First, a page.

A long line is constructed using these derived parts:
bass3 = b1 :+: b2 :+: b3 :+: b4 :+: dim 0.6 b1
dim 0.6 applies a diminuendo to its argument, the line
b1. To achieve
a somewhat richer texture, a second part is composed as follows.
ostinato1 = instrument Trombone $ sta 0.9 $ line [a 3 hn, d 3 hn, c 3 hn, g 2 hn, e 3 hn, d 3 wn, rest wn] ostinato2 = mSequence [0, 2, 7, 5, 0] ostinato1 :+: (instrument Trombone $ dim 0.5 $ transpose (-5) $ line [a 3 hn, d 3 hn, c 3 hn, g 2 hn, e 3 wn, d 3 2])
sta 0.9 renders its argument with staccato articulation. The function
mSequence makes a sequence out of the given phrase using the supplied list of intervals
to transpose the phrase:
mSequence :: [Int] -> Music a -> Music a mSequence  m = rest 0 mSequence (i:is) m = (transpose i m) :+: (mSeq is m)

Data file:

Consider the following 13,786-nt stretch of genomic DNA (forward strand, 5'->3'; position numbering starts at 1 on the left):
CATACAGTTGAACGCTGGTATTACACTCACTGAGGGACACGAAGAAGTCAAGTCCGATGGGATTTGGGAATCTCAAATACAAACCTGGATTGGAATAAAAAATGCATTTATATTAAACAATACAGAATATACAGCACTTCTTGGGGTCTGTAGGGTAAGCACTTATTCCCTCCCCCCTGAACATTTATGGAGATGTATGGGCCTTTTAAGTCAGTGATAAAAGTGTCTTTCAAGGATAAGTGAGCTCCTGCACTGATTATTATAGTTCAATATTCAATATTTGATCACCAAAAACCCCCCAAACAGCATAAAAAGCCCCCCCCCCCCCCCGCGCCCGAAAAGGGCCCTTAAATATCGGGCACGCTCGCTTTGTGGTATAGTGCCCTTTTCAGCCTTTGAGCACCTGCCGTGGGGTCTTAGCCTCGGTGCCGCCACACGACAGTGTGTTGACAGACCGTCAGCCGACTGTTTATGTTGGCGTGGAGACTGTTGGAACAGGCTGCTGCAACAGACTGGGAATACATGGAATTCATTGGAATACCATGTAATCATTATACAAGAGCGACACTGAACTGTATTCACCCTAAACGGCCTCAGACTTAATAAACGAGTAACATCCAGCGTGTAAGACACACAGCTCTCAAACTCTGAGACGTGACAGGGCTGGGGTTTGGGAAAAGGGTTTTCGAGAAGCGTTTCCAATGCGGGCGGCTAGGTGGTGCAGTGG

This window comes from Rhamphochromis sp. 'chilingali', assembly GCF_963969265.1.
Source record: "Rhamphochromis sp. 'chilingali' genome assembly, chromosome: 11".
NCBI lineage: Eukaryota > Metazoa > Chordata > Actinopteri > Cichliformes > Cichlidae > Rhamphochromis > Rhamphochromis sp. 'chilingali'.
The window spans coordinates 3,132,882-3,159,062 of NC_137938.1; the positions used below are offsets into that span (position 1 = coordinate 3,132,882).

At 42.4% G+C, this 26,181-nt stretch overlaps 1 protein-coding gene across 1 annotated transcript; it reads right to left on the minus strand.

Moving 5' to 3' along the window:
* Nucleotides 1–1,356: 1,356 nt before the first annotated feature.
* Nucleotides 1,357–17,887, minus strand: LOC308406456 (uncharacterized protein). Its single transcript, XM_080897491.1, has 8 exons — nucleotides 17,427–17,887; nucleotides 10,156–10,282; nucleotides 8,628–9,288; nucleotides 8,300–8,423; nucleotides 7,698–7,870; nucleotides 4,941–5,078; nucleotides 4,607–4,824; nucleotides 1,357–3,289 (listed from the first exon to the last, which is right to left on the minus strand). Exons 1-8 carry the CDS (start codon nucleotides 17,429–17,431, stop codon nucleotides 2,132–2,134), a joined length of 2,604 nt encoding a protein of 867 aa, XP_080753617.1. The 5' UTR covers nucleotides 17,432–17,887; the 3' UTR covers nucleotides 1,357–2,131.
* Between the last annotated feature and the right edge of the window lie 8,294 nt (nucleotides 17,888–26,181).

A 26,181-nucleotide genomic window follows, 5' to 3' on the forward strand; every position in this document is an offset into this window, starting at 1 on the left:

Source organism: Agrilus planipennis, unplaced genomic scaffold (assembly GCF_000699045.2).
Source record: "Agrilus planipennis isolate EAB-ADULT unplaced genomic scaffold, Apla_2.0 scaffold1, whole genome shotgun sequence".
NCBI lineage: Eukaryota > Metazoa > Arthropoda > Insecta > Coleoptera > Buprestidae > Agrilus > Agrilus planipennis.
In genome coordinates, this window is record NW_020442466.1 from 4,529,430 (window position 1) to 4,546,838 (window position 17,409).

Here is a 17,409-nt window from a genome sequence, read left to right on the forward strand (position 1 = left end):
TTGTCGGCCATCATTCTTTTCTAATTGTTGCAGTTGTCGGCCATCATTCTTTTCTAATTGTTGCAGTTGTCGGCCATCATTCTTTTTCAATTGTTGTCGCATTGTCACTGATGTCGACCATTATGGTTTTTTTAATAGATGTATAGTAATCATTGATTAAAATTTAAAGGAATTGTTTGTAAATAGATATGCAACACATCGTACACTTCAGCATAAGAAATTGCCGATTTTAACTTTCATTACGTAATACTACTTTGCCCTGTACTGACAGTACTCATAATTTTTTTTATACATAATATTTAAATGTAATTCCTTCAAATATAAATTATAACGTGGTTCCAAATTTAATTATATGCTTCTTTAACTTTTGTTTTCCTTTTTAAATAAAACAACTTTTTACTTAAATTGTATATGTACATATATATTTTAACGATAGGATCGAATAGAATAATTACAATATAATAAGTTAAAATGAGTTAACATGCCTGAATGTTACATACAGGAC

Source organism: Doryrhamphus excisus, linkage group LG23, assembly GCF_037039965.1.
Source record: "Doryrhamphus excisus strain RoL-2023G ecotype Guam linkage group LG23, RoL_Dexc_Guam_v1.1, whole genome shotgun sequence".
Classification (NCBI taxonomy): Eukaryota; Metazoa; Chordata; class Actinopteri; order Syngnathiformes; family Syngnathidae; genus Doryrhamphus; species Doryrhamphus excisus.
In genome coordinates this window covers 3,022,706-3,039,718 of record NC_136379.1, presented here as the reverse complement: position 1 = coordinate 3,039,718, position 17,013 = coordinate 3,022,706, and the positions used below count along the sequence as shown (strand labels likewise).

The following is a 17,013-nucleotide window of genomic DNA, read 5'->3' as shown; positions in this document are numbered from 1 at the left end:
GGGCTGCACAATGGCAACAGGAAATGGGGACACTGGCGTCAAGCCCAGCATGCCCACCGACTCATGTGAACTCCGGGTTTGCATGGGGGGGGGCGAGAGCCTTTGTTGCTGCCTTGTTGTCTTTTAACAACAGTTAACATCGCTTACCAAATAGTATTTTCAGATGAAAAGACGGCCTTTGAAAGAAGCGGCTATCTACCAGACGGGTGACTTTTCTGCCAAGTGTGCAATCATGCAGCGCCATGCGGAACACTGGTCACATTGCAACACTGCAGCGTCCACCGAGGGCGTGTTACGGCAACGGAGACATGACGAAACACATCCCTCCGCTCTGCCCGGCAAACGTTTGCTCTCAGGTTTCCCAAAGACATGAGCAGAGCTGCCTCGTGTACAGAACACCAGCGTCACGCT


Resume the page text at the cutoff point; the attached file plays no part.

The last step is to stack the parts on top of one another:
duet = bass3 :=: (offset 6 $ transpose 12 $ bass3) :=: (offset 12 $ ostinato2)
One plays the piece like this:
playDev 6 duet
Here the number 6 is the device ID for the synthesizer I happen to be using (fluidsynth). For MIDI output, I used
writeMidi "duet.MID" duet
I imported the MIDI file into Logic Pro for processing: balancing the parts, adding more reverb, etc. The edited MIDI file was exported to an audio file in AIFF format and then converted to MP3:
ffmpeg -i duet.aiff duet.mp3
Nervous Chase is an exercise in the use of L-systems in musical composition, per Haskell School of Music, chapter 13. L-systems were developed in 1968 by the Dutch-Hungarian theoretical biologist Aristid Lindenmayer as a mathematical model to describe the growth and development of organisms such as algae and trees. Here is a simple example. The L-system has two symbols, A and B, where A is the axiom. It also has two production rules, A -> AB and B -> A. Starting with the axiom, one uses the rules to generate ever more complex sequences of symbols:
A -> AB -> ABA -> ABAAB -> ABAABABA -> ...
One can use a system like this to generate a long string of symbols that can then be transcribed to music. Here is the RedAlgae formal grammar of The Haskell School of Music: